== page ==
Dr Rosa Ritunnano has been named The British Society for Phenomenology (BSP) and the Journal of the British Society for Phenomenology (JBSP) winner of the 2021 Wolfe Mays Essay Prize for Early Career Researchers. The theme for 2021 was Engaged Phenomenology.
Dr Rosa Ritunnano, MD is based within the School of Psychology at the University of Birmingham and holds a Priestley PhD Scholarship with the University of Melbourne. She is also part of the Institute for Mental Health. Dr Ritunnano’s winning essay “Overcoming Hermeneutical Injustice in Mental Health: A Role for Critical Phenomenology” examines the potential role for critical phenomenology in psychiatric practice. Dr Ritunnano argues that the adoption of a critical phenomenological stance can remedy localised instances of hermeneutical injustice, which may arise in the encounter between clinicians and patients with psychosis.
"I am really grateful for this prize and the consideration given by the jury,” said Dr Ritunnano. “It is fantastic that the BSP is drawing attention to inter-disciplinary research in mental health, and in particular the pressing issues of stigma, discrimination and epistemic injustice. I am optimistic about the practical application of phenomenology, and its great potential to centre the expertise of lived experience to improve mental health care.”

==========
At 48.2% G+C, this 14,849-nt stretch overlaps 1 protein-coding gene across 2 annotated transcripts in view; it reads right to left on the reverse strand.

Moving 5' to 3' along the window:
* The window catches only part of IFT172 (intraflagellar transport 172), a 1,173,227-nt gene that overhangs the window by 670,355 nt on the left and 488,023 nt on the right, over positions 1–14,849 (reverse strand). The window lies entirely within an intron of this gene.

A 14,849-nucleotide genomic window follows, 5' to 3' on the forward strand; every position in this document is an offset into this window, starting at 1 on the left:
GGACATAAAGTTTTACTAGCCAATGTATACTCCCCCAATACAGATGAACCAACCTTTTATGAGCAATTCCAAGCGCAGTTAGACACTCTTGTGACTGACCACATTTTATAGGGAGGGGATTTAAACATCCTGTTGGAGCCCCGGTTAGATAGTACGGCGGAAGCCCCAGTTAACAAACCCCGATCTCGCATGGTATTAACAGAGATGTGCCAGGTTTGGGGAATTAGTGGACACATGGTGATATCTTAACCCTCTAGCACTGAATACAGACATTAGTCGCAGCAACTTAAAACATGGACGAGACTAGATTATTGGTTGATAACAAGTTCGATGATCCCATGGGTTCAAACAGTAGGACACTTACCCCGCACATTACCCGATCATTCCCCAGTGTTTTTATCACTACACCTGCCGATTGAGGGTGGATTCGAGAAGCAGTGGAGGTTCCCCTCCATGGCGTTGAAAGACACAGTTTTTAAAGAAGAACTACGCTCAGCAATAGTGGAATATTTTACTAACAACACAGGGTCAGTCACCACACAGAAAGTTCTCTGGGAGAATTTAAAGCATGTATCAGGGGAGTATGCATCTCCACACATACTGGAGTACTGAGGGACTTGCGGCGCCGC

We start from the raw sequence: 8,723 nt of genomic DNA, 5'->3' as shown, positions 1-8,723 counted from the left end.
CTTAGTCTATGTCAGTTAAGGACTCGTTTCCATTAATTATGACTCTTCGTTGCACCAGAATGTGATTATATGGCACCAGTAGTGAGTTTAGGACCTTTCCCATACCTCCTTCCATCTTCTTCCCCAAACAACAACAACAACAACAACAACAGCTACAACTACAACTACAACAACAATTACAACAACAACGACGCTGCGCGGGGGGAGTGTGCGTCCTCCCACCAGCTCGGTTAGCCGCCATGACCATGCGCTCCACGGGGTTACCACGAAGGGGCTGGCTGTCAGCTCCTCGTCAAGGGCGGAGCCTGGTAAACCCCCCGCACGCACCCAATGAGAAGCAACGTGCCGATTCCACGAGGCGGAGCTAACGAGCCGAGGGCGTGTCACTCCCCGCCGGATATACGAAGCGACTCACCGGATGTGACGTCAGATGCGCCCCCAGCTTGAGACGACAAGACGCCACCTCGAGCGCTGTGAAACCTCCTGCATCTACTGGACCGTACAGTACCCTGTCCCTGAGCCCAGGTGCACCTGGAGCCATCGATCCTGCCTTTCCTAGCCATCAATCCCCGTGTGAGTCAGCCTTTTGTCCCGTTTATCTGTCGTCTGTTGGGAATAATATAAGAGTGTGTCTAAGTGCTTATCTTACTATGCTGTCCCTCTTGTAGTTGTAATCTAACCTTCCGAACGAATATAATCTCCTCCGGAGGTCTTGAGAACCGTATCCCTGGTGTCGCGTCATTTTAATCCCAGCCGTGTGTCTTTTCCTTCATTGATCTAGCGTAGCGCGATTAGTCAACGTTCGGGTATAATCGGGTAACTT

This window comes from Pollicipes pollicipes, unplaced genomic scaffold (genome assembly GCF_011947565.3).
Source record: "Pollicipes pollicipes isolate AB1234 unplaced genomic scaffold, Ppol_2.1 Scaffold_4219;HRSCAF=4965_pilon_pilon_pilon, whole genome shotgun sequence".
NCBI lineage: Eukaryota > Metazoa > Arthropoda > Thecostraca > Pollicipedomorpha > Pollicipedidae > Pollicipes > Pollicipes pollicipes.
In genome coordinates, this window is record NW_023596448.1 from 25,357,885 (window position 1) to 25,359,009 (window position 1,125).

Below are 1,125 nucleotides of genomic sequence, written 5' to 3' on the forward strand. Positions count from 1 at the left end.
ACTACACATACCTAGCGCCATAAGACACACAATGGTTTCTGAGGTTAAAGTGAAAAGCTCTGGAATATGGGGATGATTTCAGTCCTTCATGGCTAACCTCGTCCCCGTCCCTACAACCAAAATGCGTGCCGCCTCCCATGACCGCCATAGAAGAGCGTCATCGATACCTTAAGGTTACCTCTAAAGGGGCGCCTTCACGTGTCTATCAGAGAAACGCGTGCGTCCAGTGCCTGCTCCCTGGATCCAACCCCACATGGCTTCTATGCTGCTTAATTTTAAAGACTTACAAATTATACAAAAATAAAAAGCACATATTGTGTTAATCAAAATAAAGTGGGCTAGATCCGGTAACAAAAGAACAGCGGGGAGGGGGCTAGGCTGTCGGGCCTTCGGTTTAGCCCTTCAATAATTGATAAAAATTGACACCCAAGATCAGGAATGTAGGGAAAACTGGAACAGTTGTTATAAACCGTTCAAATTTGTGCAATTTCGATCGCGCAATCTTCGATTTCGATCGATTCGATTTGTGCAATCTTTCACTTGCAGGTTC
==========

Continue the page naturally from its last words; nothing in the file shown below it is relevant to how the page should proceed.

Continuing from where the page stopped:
Professor Matthew Broome, Director of the Institute for Mental Health comments “‘I am delighted to congratulate Rosa on the award of the Wolfe Mays Essay Prize. She is an outstanding doctoral researcher who is producing important and innovative work alongside her role as a part-time NHS consultant. Her work shows how philosophy can be part of the solution of remedying injustices and inequalities in mental health care and the experience of services”.
Dr Ritunnano’s essay was selected from a very competitive field and was noted for its merits by all the jurors and reviewers.
UPDATE 31/01/2022 - The essay has been published in the Journal of the British Society for Phenomenology.